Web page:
Is it actually showing 'love' or 'more love' to that person by not solving their problem(s), but allowing them to stand up an solve it themselves? Thus finding confidence, drive, goal setting, etc. in themselves

2. Your time, energy & effort might be better used elsewhere?

Just some thoughts.

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As mentioned earlier in this thread, God is a tremendous enabler. Instead of striking idiots with blight He causes His rain to fall on both the just and the unjust. One of the themes that comes out in the apocryphal accounts of the Flood (and even in our own book of Moses) is that God's generosity to the wicked is an absolute mystery. Enoch, the angels, and later Zenos' gardener all wonder why God puts up with this garbage as long as He does!

I sometimes wonder if this is the wisdom of coming to a telestial creation. The Spirit knows all things, but godliness - perhaps even charity - requires that we learn through our own experience how to love those who don't deserve it.

That said, I also acknowledge that Jesus did not move away the stone of Lazarus' tomb, and had to be talked down from destroying the Israelites and creating a new nation from Moses' descendants. There's a balance here, and I'm not sure that I know where to draw the line between allowing enabling versus allowing divine discontent.

President Oaks has drawn attention to these two forms of divine love and says there's a need for both. But as a general authority he leaves it at general principles and leaves to us to work out what requests we file in each group. https://www.churchofjesuschrist.org/study/general-conference/2009/10/love-and-law?lang=eng

Edited by mordorbund

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6 hours ago, NeedleinA said:

@askandanswer I enjoyed your comment above and on the surface it feels 'correctish'. 
On the flip side, when speaking about capable people, do you think there is a point where:

1. You are actually hurting someone vs. helping them? If every time I need help, rather than help myself, I simply call others to solve and fix it for me... am I hurting myself?
Is it actually showing 'love' or 'more love' to that person by not solving their problem(s), but allowing them to stand up an solve it themselves? Thus finding confidence, drive, goal setting, etc. in themselves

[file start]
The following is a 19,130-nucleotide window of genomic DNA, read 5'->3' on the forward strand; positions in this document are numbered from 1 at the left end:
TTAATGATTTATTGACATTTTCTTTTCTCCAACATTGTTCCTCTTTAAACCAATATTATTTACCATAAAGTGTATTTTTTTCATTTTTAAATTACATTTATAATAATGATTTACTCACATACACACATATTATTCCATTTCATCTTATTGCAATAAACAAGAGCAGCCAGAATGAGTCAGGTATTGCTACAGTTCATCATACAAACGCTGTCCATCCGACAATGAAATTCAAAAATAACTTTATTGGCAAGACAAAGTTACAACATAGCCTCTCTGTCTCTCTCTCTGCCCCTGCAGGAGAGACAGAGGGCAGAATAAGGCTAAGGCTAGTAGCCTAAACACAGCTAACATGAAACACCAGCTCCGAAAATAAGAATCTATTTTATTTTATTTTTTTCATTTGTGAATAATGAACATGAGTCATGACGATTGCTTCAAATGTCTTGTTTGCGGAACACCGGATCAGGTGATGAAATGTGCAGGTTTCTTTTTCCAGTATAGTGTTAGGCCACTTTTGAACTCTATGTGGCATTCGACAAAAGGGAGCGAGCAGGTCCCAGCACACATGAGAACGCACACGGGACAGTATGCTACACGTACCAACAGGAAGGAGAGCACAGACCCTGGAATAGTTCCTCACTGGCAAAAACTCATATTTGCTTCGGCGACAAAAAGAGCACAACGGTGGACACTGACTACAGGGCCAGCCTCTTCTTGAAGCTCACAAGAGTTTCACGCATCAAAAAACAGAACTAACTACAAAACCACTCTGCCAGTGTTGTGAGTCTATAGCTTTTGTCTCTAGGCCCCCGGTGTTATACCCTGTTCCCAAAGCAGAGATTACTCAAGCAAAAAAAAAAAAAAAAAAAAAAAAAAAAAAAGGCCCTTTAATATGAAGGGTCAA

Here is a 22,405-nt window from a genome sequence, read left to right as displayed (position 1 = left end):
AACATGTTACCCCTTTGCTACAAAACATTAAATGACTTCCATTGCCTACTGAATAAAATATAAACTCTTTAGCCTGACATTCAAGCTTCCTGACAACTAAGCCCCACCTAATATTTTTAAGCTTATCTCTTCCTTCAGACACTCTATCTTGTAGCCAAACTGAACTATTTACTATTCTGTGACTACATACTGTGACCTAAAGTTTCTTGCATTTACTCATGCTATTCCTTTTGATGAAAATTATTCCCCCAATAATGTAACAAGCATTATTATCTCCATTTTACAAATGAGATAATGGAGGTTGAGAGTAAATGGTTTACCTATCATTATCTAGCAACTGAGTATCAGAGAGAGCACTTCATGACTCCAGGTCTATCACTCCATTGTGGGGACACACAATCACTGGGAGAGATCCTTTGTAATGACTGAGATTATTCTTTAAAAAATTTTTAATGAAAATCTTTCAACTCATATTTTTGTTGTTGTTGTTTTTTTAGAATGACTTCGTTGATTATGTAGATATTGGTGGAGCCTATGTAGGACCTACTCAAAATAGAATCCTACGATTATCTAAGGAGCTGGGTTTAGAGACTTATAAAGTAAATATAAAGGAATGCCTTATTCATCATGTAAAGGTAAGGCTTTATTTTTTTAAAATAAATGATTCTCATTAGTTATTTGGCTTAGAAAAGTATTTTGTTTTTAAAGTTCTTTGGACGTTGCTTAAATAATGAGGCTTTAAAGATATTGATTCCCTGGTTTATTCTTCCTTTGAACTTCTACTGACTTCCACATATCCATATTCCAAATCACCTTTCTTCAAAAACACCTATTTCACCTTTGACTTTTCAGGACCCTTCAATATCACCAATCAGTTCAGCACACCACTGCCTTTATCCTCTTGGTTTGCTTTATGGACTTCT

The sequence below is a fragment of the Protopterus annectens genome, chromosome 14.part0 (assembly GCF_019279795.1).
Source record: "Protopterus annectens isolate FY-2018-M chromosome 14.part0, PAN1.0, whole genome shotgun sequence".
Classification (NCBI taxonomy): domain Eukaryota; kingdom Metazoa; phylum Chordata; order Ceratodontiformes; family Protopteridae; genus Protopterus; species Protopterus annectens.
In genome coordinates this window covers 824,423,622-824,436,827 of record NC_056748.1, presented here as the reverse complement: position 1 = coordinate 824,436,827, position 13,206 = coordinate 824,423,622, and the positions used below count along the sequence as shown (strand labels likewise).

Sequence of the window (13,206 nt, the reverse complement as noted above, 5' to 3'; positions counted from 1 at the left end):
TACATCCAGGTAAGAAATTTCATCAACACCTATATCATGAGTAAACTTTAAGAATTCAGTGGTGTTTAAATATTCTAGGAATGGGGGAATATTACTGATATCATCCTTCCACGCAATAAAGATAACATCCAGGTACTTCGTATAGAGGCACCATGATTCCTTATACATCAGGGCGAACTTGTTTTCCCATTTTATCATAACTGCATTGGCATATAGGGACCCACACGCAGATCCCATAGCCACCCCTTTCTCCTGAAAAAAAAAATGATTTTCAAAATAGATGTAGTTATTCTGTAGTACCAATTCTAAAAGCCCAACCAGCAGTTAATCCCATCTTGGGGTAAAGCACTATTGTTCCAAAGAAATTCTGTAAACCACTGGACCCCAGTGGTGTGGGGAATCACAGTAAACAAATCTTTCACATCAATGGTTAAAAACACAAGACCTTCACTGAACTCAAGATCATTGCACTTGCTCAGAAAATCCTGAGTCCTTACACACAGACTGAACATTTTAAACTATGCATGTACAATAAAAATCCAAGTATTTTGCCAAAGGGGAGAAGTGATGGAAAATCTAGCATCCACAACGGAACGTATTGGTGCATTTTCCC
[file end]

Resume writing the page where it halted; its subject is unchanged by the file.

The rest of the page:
2. Your time, energy & effort might be better used elsewhere?

Just some thoughts.

I think the person who calls, if they are asking for help for something they could do themselves, may indeed be doing themselves some harm. I also think that the person who answers the call, if they do so with a cheerful and willing heart - because God loves a cheerful giver - will be blessed for what they do, regardless of the needs or motivations of the caller.

6  But this I say, He which soweth sparingly shall reap also sparingly; and he which soweth bountifully shall reap also bountifully.
7  Every man according as he purposeth in his heart, so let him give; not grudgingly, or of necessity: for God loveth a cheerful giver.
8  And God is able to make all grace abound toward you; that ye, always having all sufficiency in all things, may abound to every good work:

(New Testament | 2 Corinthians 9:6 - 😎

I think it would make for a fascinating study to try to guesstimate the primary considerations that God takes into account when trying to decide how to respond to a plea for help. Sometimes He parts the sea, sometimes He makes the waters stand up in a heap, sometimes the rivers of water are turned out of their course, and sometimes He just tells you where to find ore to make tools to build a ship. I think there are probably reasons for the different responses to what is essentially the same problem of how to get across a body of water. I think that God is well able to make such judgements as to what is needed and how best to respond to a request for help, but my judgement skills are not as good as His.